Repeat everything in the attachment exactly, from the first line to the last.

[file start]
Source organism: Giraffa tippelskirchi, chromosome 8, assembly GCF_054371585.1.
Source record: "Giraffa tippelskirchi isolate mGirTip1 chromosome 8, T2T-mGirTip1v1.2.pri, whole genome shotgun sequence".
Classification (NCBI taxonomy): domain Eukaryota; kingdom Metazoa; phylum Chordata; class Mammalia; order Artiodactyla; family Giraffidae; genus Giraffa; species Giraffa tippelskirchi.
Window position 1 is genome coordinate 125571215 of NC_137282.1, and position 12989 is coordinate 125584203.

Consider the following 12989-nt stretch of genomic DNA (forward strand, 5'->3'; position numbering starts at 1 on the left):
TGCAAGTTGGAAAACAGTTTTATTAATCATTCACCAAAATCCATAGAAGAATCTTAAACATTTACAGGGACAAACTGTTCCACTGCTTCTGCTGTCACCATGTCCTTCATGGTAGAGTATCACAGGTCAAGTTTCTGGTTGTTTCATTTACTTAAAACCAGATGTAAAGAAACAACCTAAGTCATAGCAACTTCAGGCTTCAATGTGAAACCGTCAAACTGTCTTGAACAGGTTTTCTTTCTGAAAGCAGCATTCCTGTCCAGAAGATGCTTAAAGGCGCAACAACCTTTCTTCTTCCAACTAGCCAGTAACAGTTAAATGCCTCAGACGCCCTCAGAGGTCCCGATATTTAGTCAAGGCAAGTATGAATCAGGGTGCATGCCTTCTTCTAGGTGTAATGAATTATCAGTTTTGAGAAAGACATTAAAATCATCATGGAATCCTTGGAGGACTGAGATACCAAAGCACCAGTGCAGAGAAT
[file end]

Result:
Source organism: Giraffa tippelskirchi, chromosome 8, assembly GCF_054371585.1.
Source record: "Giraffa tippelskirchi isolate mGirTip1 chromosome 8, T2T-mGirTip1v1.2.pri, whole genome shotgun sequence".
Classification (NCBI taxonomy): domain Eukaryota; kingdom Metazoa; phylum Chordata; class Mammalia; order Artiodactyla; family Giraffidae; genus Giraffa; species Giraffa tippelskirchi.
Window position 1 is genome coordinate 125571215 of NC_137282.1, and position 12989 is coordinate 125584203.

Consider the following 12989-nt stretch of genomic DNA (forward strand, 5'->3'; position numbering starts at 1 on the left):
TGCAAGTTGGAAAACAGTTTTATTAATCATTCACCAAAATCCATAGAAGAATCTTAAACATTTACAGGGACAAACTGTTCCACTGCTTCTGCTGTCACCATGTCCTTCATGGTAGAGTATCACAGGTCAAGTTTCTGGTTGTTTCATTTACTTAAAACCAGATGTAAAGAAACAACCTAAGTCATAGCAACTTCAGGCTTCAATGTGAAACCGTCAAACTGTCTTGAACAGGTTTTCTTTCTGAAAGCAGCATTCCTGTCCAGAAGATGCTTAAAGGCGCAACAACCTTTCTTCTTCCAACTAGCCAGTAACAGTTAAATGCCTCAGACGCCCTCAGAGGTCCCGATATTTAGTCAAGGCAAGTATGAATCAGGGTGCATGCCTTCTTCTAGGTGTAATGAATTATCAGTTTTGAGAAAGACATTAAAATCATCATGGAATCCTTGGAGGACTGAGATACCAAAGCACCAGTGCAGAGAAT